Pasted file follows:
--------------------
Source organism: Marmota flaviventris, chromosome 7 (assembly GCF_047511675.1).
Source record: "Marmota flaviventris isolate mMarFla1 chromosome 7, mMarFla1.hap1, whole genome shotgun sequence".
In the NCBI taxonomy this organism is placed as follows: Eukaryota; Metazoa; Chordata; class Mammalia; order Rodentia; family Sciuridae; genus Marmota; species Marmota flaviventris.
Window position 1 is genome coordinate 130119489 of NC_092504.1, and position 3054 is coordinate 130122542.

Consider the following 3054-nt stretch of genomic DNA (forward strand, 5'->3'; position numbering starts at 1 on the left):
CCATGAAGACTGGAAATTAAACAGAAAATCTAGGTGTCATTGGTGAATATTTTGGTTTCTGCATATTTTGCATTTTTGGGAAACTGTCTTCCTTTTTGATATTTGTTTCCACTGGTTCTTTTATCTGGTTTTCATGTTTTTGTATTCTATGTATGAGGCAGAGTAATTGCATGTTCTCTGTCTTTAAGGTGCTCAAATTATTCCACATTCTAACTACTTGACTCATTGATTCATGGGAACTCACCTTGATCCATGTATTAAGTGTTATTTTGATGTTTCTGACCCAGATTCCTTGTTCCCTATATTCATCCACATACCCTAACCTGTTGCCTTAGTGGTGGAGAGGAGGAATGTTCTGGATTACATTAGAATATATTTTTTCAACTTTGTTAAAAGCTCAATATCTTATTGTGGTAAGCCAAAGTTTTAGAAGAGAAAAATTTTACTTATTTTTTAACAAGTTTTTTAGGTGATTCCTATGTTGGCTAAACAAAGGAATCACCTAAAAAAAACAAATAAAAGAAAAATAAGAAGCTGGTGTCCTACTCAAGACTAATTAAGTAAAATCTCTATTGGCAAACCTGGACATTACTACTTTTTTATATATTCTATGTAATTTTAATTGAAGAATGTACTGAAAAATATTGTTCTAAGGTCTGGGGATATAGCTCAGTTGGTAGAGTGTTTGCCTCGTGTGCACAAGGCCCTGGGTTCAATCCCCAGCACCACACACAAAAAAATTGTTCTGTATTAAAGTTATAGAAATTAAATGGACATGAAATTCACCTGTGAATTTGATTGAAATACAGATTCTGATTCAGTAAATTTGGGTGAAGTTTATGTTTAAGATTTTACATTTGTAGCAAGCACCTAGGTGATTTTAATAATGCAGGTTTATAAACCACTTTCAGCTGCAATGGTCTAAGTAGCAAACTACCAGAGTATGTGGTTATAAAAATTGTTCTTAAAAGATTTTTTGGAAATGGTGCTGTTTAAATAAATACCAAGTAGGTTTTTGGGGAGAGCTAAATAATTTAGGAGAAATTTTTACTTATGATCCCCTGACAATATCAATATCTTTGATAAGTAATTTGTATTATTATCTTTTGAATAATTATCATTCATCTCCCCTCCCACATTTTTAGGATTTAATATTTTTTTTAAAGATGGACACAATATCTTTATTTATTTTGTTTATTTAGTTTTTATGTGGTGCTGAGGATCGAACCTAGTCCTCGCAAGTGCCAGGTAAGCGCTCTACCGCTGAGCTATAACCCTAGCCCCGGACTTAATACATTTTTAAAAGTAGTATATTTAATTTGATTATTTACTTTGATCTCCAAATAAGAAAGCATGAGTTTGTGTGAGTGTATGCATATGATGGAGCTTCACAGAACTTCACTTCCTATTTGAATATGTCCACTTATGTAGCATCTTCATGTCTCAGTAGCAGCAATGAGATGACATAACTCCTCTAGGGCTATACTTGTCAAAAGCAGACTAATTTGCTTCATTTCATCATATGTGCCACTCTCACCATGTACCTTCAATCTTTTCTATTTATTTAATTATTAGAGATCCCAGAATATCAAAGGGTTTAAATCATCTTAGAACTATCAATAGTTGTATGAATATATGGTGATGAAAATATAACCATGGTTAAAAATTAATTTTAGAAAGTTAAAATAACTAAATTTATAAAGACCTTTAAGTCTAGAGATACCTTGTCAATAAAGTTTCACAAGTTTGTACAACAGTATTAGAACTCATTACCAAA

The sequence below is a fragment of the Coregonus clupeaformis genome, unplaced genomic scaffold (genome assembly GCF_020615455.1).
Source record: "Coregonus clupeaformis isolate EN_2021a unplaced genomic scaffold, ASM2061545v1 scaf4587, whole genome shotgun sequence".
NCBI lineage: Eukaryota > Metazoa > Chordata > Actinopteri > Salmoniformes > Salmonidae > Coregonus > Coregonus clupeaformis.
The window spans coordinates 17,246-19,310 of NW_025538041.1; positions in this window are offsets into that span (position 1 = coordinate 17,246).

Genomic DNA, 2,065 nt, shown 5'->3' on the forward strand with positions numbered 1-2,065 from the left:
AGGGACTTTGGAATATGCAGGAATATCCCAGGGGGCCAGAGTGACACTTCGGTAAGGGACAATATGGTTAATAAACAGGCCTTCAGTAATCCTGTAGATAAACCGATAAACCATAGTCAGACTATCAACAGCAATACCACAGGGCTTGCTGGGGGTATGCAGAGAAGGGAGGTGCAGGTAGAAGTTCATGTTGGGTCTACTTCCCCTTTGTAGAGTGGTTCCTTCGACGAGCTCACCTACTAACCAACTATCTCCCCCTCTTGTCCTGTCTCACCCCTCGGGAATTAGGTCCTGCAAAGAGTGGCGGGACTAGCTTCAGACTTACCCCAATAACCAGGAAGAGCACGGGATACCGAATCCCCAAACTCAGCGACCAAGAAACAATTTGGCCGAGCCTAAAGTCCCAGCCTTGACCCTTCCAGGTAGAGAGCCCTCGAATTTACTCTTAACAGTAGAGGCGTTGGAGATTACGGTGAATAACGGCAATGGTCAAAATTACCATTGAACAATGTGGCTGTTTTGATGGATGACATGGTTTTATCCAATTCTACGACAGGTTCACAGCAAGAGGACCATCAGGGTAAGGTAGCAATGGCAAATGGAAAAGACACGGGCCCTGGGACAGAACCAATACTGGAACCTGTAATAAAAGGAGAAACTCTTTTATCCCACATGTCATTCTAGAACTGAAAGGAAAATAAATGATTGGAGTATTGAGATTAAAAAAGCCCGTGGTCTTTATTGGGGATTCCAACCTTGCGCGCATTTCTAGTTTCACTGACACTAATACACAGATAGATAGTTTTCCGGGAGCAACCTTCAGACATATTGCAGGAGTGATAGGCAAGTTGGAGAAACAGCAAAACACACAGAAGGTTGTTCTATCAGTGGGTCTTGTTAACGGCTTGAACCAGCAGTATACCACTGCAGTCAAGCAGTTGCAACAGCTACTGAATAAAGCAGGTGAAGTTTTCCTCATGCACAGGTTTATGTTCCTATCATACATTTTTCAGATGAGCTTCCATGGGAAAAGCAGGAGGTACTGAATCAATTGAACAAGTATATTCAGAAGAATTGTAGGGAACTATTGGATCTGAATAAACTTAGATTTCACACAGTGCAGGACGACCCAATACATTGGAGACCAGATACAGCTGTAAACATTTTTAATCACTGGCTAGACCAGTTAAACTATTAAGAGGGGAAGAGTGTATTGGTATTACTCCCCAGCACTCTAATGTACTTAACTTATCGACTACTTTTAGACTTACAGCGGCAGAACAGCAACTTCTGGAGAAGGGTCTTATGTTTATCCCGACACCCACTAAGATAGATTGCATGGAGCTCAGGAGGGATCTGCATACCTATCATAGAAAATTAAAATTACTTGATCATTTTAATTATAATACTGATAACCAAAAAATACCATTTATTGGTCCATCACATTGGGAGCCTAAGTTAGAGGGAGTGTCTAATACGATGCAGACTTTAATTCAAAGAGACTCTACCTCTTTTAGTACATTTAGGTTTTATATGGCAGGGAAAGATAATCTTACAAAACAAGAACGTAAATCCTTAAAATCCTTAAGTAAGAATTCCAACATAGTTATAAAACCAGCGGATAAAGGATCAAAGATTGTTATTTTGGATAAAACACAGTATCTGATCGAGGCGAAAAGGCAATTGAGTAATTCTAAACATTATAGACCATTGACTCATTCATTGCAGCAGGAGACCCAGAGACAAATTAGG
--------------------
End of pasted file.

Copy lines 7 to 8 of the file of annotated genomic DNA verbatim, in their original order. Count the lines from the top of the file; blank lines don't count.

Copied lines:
The sequence below is a fragment of the Coregonus clupeaformis genome, unplaced genomic scaffold (genome assembly GCF_020615455.1).
Source record: "Coregonus clupeaformis isolate EN_2021a unplaced genomic scaffold, ASM2061545v1 scaf4587, whole genome shotgun sequence".